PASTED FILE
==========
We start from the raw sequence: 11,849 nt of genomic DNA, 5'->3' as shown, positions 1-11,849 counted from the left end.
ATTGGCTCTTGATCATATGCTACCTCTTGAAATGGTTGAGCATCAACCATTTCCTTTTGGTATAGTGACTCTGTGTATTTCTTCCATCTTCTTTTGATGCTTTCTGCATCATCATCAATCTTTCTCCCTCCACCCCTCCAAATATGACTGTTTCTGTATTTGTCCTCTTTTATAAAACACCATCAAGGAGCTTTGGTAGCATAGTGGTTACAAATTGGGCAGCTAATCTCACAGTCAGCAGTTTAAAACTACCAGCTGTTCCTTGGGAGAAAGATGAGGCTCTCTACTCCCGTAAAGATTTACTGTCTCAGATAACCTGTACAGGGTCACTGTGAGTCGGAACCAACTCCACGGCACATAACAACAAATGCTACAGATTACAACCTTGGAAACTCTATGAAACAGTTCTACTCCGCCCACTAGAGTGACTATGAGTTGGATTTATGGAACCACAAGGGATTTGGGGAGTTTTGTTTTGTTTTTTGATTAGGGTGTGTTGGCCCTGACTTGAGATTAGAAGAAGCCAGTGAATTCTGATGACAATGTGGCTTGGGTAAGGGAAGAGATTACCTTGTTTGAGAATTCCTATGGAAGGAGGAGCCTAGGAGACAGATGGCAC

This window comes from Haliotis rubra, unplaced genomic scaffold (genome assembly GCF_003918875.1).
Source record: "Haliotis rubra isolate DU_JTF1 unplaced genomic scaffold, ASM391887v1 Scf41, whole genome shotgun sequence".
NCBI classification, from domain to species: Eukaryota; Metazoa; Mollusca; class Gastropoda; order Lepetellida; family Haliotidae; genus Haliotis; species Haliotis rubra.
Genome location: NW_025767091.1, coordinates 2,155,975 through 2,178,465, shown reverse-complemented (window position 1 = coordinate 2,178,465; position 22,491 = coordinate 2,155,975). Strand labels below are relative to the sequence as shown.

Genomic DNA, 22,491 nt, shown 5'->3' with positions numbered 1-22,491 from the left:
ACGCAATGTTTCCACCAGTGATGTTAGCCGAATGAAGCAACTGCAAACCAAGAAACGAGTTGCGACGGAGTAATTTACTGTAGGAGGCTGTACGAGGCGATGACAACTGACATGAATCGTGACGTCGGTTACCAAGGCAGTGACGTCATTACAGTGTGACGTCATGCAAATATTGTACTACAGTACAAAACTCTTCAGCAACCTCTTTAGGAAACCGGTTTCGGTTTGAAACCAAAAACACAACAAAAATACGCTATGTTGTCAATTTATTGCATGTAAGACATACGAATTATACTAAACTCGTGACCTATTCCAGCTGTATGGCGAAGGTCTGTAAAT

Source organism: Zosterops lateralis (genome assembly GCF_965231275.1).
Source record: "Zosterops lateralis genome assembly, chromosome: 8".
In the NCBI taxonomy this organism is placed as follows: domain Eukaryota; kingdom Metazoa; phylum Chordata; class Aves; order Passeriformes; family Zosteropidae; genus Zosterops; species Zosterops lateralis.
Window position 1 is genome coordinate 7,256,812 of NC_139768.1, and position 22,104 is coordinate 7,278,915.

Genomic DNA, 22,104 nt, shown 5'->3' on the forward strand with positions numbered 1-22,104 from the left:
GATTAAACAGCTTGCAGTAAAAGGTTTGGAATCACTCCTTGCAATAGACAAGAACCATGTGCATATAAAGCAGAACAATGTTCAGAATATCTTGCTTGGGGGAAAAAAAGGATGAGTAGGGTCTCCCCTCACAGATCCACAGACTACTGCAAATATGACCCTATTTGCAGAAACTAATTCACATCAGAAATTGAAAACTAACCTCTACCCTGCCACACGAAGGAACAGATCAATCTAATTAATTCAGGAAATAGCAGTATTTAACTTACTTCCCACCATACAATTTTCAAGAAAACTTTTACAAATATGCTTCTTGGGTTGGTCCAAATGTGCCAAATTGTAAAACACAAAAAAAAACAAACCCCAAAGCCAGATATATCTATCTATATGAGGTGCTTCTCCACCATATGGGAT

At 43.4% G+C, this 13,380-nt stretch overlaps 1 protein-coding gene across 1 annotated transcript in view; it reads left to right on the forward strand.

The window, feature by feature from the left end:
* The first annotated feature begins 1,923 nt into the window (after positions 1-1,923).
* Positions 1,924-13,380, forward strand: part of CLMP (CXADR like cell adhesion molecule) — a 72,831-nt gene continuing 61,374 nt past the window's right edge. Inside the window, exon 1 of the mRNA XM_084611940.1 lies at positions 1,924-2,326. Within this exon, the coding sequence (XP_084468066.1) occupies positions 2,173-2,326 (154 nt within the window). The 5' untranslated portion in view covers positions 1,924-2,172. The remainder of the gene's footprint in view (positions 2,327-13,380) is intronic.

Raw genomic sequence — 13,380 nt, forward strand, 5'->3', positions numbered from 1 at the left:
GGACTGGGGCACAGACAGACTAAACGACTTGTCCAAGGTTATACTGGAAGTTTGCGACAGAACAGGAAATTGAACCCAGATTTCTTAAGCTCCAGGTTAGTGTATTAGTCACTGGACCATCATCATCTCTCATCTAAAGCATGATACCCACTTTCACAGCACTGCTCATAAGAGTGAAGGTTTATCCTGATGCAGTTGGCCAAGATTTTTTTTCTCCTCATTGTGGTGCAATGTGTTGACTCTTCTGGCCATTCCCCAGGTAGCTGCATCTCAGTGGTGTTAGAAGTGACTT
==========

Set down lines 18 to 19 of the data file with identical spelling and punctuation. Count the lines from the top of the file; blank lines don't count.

* Positions 1,924-13,380, forward strand: part of CLMP (CXADR like cell adhesion molecule) — a 72,831-nt gene continuing 61,374 nt past the window's right edge. Inside the window, exon 1 of the mRNA XM_084611940.1 lies at positions 1,924-2,326. Within this exon, the coding sequence (XP_084468066.1) occupies positions 2,173-2,326 (154 nt within the window). The 5' untranslated portion in view covers positions 1,924-2,172. The remainder of the gene's footprint in view (positions 2,327-13,380) is intronic.

Raw genomic sequence — 13,380 nt, forward strand, 5'->3', positions numbered from 1 at the left: